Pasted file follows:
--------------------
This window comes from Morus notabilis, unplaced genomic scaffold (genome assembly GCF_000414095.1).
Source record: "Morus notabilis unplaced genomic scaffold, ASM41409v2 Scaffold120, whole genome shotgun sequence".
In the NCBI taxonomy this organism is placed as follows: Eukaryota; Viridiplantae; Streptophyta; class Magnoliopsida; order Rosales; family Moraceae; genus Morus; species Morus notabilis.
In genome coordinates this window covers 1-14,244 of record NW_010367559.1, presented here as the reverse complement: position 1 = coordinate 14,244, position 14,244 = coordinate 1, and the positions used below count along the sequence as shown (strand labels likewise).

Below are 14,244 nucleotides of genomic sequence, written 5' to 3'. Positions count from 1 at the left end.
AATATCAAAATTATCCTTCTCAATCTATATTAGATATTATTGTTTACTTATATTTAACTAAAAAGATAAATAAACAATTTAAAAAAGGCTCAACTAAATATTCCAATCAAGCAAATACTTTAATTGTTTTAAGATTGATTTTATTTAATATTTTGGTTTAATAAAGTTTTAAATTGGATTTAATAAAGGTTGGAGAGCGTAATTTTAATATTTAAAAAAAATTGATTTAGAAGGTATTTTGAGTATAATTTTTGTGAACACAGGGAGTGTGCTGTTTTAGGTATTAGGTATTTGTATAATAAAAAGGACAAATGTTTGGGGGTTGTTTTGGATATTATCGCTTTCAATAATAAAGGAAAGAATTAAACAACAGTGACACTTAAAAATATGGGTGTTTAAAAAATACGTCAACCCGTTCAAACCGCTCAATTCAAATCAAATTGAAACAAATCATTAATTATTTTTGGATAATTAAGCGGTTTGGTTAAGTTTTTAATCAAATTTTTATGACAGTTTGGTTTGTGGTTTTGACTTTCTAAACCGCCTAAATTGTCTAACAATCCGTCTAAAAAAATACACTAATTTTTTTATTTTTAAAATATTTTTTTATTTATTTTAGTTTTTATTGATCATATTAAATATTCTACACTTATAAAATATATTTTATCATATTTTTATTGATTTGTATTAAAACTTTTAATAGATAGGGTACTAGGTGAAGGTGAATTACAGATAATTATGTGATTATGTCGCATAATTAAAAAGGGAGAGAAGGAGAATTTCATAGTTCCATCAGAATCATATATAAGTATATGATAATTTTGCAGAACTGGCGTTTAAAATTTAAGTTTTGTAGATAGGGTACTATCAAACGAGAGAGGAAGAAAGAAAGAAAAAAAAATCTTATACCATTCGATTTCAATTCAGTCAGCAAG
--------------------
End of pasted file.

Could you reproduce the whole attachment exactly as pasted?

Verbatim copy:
This window comes from Morus notabilis, unplaced genomic scaffold (genome assembly GCF_000414095.1).
Source record: "Morus notabilis unplaced genomic scaffold, ASM41409v2 Scaffold120, whole genome shotgun sequence".
In the NCBI taxonomy this organism is placed as follows: Eukaryota; Viridiplantae; Streptophyta; class Magnoliopsida; order Rosales; family Moraceae; genus Morus; species Morus notabilis.
In genome coordinates this window covers 1-14,244 of record NW_010367559.1, presented here as the reverse complement: position 1 = coordinate 14,244, position 14,244 = coordinate 1, and the positions used below count along the sequence as shown (strand labels likewise).

Below are 14,244 nucleotides of genomic sequence, written 5' to 3'. Positions count from 1 at the left end.
AATATCAAAATTATCCTTCTCAATCTATATTAGATATTATTGTTTACTTATATTTAACTAAAAAGATAAATAAACAATTTAAAAAAGGCTCAACTAAATATTCCAATCAAGCAAATACTTTAATTGTTTTAAGATTGATTTTATTTAATATTTTGGTTTAATAAAGTTTTAAATTGGATTTAATAAAGGTTGGAGAGCGTAATTTTAATATTTAAAAAAAATTGATTTAGAAGGTATTTTGAGTATAATTTTTGTGAACACAGGGAGTGTGCTGTTTTAGGTATTAGGTATTTGTATAATAAAAAGGACAAATGTTTGGGGGTTGTTTTGGATATTATCGCTTTCAATAATAAAGGAAAGAATTAAACAACAGTGACACTTAAAAATATGGGTGTTTAAAAAATACGTCAACCCGTTCAAACCGCTCAATTCAAATCAAATTGAAACAAATCATTAATTATTTTTGGATAATTAAGCGGTTTGGTTAAGTTTTTAATCAAATTTTTATGACAGTTTGGTTTGTGGTTTTGACTTTCTAAACCGCCTAAATTGTCTAACAATCCGTCTAAAAAAATACACTAATTTTTTTATTTTTAAAATATTTTTTTATTTATTTTAGTTTTTATTGATCATATTAAATATTCTACACTTATAAAATATATTTTATCATATTTTTATTGATTTGTATTAAAACTTTTAATAGATAGGGTACTAGGTGAAGGTGAATTACAGATAATTATGTGATTATGTCGCATAATTAAAAAGGGAGAGAAGGAGAATTTCATAGTTCCATCAGAATCATATATAAGTATATGATAATTTTGCAGAACTGGCGTTTAAAATTTAAGTTTTGTAGATAGGGTACTATCAAACGAGAGAGGAAGAAAGAAAGAAAAAAAAATCTTATACCATTCGATTTCAATTCAGTCAGCAAG